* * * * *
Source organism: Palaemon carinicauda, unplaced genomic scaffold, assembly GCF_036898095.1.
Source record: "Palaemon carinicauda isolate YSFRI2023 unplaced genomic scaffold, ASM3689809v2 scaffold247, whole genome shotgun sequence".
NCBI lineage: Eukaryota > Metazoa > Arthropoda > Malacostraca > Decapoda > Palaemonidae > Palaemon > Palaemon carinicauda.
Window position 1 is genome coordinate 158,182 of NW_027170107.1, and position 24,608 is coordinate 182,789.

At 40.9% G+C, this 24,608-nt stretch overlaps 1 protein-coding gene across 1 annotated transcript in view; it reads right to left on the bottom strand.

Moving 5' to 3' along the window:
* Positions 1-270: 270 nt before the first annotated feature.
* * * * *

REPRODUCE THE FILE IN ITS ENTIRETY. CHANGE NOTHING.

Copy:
Source organism: Palaemon carinicauda, unplaced genomic scaffold, assembly GCF_036898095.1.
Source record: "Palaemon carinicauda isolate YSFRI2023 unplaced genomic scaffold, ASM3689809v2 scaffold247, whole genome shotgun sequence".
NCBI lineage: Eukaryota > Metazoa > Arthropoda > Malacostraca > Decapoda > Palaemonidae > Palaemon > Palaemon carinicauda.
Window position 1 is genome coordinate 158,182 of NW_027170107.1, and position 24,608 is coordinate 182,789.

At 40.9% G+C, this 24,608-nt stretch overlaps 1 protein-coding gene across 1 annotated transcript in view; it reads right to left on the bottom strand.

Moving 5' to 3' along the window:
* Positions 1-270: 270 nt before the first annotated feature.